Once the network is created, the next step is to examine the model to find
patterns and use the mathematical techniques discussed in the next subsec-
tion to seek out which communities have connections to understand the links
for cooperation and rehabilitation.
4.1. Mathematical Methods
Asocial network is a graph comprised of nodes and links. The nodes
are called agents. They are connected by links which describe the relation-
ship between agents. The analysis of social networks can explain how strong
the connections are and which agents are the most influential. The analysis
can also spot patterns and subgroups which may not have been noticeable
before. A network analysis approach is an innovative method in that every
observable entity is a part of the network as opposed to just a sample of the
population. We are also able to utilize the idea that networks can be embed-
ded in other networks. The complexity of a society can then be understood
with quantitative measures using a network analysis approach.
Social networks have already been used from mapping terrorist networks
to mapping the HIV positive field [12]. A social network model will strive
to identify central people in a network. In conflict regions it is rare that
only one individual can influence everyone; however, individuals must form
connections with others to get things accomplished [19]. We propose to use
social network analysis to exploit these bonds and links in order to further
understand the roles of women in conflict zones.
Due to the difficulty of gathering data in conflict zones, there is a dearth
of readily available network data to completely address the concerns in this
paper. Thus we will use a jazz musician social network [6] to demonstrate
what can be done to work on issues in conflict regions when the data from
these zones becomes available; see Figure 1. When we construct a social
network model addressing women in conflict zones, women will be the agents
and their relationships will be represented by the links. Our example will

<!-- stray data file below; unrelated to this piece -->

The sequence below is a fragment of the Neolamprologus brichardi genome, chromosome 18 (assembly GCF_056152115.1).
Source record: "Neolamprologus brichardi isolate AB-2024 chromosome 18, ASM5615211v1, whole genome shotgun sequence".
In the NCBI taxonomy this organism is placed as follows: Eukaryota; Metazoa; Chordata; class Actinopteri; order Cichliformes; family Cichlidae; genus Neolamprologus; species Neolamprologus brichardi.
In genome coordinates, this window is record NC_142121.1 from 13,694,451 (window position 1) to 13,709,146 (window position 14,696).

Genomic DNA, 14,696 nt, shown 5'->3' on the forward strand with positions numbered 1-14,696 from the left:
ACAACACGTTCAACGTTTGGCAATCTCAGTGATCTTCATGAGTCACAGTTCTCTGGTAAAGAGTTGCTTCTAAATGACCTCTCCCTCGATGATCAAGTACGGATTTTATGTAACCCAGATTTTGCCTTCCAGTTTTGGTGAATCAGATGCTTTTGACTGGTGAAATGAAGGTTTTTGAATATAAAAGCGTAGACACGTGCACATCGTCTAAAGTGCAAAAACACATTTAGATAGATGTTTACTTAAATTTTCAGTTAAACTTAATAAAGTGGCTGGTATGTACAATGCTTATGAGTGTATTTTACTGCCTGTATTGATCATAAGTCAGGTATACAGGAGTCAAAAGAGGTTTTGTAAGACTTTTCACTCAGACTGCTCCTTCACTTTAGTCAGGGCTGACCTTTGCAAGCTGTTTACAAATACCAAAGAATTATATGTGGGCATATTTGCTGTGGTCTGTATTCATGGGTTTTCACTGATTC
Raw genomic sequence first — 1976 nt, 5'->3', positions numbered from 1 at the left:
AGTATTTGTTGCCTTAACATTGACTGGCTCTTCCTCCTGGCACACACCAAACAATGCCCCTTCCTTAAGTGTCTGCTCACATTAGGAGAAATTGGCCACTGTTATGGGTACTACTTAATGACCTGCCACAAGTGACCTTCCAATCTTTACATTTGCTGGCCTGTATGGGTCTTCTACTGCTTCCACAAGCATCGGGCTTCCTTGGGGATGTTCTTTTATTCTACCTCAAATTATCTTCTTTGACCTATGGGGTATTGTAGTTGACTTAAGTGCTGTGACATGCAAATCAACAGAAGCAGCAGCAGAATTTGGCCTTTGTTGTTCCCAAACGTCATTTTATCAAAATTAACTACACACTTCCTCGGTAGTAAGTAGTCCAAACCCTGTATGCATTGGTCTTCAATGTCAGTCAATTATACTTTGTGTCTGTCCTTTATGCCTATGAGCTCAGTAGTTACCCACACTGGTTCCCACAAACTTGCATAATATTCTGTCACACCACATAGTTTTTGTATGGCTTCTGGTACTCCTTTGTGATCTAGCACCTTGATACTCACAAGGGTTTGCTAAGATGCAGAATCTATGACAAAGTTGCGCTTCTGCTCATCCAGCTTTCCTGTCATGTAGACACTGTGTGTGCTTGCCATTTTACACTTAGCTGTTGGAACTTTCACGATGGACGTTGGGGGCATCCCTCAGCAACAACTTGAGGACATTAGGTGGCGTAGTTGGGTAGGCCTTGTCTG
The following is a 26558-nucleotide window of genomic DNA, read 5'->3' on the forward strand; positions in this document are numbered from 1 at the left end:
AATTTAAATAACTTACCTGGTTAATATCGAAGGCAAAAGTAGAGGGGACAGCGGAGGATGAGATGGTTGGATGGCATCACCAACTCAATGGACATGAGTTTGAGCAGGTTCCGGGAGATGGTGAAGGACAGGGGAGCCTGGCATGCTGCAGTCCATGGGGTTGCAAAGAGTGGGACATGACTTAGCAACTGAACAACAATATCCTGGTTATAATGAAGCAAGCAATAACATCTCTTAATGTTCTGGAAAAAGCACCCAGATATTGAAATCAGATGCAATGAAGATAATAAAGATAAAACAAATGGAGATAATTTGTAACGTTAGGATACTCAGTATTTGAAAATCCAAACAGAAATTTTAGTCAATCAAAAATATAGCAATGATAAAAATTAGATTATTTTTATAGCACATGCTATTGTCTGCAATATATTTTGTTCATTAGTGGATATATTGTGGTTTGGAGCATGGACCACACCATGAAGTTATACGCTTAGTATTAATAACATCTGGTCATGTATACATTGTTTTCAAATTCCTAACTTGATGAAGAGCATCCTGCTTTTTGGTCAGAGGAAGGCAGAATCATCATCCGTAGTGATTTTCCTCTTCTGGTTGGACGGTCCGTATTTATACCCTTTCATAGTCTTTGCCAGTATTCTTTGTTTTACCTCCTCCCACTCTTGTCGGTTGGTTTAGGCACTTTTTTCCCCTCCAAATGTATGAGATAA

nonetheless allow us to show how one can calculate centrality measures that
help determine the most influential members in the network. We utilize the
definitions given in [15] for these centrality measures.
10 Social Network Analysis of Women in Conflict Zones
Figure 1: Jazz Musicians Network. The graph representation was created by
the authors using data from [6].
4.1.1. Degree Centrality
Degree centrality was historically the first centrality measure introduced,
and it is conceptually the simplest. The degree of an agent is defined by
Equation (4.1):
Di=
n
X
j=1
aij (4.1)
where
aij =1 if agent niis connected to agent nj
0 if agent niis not connected to agent nj.
Note that the degree can be interpreted as the number of direct connections
an agent has. In this setting, therefore, we measure the centrality of an agent
to its network by the size of its degree.
James R. Gatewood and Candice Rene´e Price 11
An agent with high degree centrality is directly connected to many other
agents in the network; see Figure 2for an example. Given that this person is
highly connected to other people, there is a high probability that they have
readily available all the information flowing through the network. In a region
of conflict, such agents can be used to assess how and what information is
flowing through the network.
Figure 2: Jazz Musicians Network with degree centrality illustrated.
The larger the node, the higher the degree centrality measure. The graph repre-
sentation was created by the authors using data from [6].
4.1.2. Closeness Centrality
This measure expresses the average social distance from each individual
to every other individual in the network. The concept of social distance is
easily understood by considering the example of the “Erd˝os number” of a